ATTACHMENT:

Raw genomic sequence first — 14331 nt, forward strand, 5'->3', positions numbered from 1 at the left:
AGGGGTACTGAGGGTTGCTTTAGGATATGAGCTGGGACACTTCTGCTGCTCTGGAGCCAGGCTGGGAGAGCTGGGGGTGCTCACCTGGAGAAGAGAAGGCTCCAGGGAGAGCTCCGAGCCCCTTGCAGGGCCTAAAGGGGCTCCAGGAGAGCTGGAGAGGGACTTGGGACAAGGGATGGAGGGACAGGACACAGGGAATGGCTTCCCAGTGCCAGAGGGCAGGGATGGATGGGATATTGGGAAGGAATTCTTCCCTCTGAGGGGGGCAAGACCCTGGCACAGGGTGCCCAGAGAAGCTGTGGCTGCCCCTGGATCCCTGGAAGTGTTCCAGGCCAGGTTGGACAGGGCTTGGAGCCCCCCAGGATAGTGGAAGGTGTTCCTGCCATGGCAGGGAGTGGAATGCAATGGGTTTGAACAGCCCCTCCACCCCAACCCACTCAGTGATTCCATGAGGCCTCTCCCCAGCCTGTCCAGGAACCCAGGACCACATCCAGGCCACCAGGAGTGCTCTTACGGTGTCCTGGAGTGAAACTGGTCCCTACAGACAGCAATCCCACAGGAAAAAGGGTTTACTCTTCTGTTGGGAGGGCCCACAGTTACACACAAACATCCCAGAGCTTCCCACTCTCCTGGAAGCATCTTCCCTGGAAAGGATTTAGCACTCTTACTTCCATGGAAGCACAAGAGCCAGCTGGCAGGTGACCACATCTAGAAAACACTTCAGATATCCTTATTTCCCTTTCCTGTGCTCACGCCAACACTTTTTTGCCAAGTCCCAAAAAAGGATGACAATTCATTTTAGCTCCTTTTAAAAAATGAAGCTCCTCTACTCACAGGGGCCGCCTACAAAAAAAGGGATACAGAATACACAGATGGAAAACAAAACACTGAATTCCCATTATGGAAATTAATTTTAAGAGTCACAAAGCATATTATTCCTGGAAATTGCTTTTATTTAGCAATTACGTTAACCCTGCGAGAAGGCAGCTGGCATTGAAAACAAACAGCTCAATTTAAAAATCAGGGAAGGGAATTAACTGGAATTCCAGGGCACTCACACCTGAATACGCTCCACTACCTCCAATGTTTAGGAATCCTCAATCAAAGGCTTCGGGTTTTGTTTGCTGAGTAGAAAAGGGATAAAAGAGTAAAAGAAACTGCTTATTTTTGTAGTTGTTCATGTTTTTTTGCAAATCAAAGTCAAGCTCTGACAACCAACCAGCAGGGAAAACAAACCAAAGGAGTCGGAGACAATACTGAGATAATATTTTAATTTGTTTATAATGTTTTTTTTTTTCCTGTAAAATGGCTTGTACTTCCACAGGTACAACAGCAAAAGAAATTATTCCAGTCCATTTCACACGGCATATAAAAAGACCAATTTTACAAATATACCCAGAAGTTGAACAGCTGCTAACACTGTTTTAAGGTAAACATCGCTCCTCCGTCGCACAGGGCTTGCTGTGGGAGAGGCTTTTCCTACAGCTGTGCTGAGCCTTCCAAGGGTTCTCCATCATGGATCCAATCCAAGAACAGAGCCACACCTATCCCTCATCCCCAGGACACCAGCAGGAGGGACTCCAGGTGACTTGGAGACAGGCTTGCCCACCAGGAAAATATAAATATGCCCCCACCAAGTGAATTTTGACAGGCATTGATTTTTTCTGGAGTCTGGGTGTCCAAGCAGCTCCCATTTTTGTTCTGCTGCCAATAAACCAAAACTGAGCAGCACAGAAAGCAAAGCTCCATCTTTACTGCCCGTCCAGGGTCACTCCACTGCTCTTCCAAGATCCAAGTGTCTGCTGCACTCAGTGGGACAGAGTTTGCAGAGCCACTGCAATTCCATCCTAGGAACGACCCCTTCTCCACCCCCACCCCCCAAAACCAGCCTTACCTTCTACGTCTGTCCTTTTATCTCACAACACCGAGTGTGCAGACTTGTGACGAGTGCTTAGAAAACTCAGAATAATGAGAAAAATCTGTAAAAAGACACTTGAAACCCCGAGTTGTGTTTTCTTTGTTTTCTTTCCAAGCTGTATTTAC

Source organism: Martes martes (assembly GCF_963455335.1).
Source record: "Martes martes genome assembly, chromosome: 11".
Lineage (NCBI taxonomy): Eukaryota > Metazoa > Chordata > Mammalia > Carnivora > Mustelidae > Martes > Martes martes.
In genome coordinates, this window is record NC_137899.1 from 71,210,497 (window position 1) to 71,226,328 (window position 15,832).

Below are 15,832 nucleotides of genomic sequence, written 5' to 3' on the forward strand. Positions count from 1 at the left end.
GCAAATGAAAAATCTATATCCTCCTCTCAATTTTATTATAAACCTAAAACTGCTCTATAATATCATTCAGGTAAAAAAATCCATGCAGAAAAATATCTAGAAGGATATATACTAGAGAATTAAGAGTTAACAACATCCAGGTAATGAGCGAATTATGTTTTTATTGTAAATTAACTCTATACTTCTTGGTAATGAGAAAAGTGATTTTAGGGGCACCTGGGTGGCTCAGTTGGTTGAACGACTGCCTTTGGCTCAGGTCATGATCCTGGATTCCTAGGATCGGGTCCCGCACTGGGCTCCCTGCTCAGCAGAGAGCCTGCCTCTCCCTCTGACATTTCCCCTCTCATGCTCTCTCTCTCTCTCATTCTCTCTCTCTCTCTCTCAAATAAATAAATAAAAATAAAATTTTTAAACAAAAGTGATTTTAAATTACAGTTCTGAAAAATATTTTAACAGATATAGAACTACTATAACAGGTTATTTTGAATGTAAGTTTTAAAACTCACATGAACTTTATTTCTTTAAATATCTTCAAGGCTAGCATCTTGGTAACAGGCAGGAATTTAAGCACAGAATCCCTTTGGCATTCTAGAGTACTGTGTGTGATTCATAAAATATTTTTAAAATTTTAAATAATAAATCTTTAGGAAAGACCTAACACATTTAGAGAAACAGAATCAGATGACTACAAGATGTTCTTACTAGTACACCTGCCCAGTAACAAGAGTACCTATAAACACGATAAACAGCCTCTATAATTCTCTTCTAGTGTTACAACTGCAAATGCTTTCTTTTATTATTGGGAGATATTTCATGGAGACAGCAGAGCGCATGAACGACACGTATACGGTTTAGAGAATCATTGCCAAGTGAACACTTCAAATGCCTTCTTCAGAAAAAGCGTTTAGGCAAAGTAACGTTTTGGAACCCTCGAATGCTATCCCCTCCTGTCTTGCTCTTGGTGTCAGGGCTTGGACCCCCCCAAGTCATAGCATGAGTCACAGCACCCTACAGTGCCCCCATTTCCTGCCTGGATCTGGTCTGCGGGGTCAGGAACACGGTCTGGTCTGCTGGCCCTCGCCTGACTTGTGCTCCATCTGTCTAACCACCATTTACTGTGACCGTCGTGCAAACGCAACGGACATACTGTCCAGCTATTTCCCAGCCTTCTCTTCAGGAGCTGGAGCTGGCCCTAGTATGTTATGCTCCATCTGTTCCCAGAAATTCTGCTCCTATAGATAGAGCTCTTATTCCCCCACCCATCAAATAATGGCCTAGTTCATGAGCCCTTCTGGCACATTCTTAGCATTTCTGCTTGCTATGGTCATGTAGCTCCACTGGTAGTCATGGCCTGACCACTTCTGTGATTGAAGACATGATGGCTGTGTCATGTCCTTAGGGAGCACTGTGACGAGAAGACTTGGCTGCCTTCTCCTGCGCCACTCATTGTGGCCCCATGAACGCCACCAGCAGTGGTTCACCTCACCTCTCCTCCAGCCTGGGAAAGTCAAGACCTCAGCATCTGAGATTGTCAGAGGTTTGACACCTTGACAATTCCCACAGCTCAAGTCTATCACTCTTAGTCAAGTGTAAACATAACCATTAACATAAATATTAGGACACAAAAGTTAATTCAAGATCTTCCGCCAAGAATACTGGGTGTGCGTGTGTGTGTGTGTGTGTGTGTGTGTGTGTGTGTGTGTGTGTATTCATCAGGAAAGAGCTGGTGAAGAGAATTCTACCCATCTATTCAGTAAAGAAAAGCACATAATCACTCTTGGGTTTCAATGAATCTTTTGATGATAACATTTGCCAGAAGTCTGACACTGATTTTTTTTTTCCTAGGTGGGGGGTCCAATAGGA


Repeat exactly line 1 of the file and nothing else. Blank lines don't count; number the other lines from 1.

Raw genomic sequence first — 14331 nt, forward strand, 5'->3', positions numbered from 1 at the left: